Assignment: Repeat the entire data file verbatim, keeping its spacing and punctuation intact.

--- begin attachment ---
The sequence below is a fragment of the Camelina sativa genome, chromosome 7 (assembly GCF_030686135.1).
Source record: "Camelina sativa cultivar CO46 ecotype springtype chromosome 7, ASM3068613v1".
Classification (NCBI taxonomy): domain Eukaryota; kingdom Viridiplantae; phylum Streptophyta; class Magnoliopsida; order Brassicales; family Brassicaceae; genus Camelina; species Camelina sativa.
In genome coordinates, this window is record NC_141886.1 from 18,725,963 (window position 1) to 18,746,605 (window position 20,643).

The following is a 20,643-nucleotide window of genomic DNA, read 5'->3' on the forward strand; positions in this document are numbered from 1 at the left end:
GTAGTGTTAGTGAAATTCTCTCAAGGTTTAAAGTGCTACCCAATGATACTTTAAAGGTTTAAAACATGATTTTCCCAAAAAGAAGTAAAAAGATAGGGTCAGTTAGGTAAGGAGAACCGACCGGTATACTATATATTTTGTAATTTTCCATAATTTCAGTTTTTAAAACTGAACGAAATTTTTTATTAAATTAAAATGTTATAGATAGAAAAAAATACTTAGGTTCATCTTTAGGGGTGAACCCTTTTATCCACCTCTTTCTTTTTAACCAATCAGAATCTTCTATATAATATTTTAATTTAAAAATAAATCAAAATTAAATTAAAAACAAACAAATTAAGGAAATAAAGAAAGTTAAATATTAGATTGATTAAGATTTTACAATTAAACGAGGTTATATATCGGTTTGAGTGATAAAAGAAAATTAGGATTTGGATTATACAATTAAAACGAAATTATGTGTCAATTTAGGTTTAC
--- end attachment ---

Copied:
The sequence below is a fragment of the Camelina sativa genome, chromosome 7 (assembly GCF_030686135.1).
Source record: "Camelina sativa cultivar CO46 ecotype springtype chromosome 7, ASM3068613v1".
Classification (NCBI taxonomy): domain Eukaryota; kingdom Viridiplantae; phylum Streptophyta; class Magnoliopsida; order Brassicales; family Brassicaceae; genus Camelina; species Camelina sativa.
In genome coordinates, this window is record NC_141886.1 from 18,725,963 (window position 1) to 18,746,605 (window position 20,643).

The following is a 20,643-nucleotide window of genomic DNA, read 5'->3' on the forward strand; positions in this document are numbered from 1 at the left end:
GTAGTGTTAGTGAAATTCTCTCAAGGTTTAAAGTGCTACCCAATGATACTTTAAAGGTTTAAAACATGATTTTCCCAAAAAGAAGTAAAAAGATAGGGTCAGTTAGGTAAGGAGAACCGACCGGTATACTATATATTTTGTAATTTTCCATAATTTCAGTTTTTAAAACTGAACGAAATTTTTTATTAAATTAAAATGTTATAGATAGAAAAAAATACTTAGGTTCATCTTTAGGGGTGAACCCTTTTATCCACCTCTTTCTTTTTAACCAATCAGAATCTTCTATATAATATTTTAATTTAAAAATAAATCAAAATTAAATTAAAAACAAACAAATTAAGGAAATAAAGAAAGTTAAATATTAGATTGATTAAGATTTTACAATTAAACGAGGTTATATATCGGTTTGAGTGATAAAAGAAAATTAGGATTTGGATTATACAATTAAAACGAAATTATGTGTCAATTTAGGTTTAC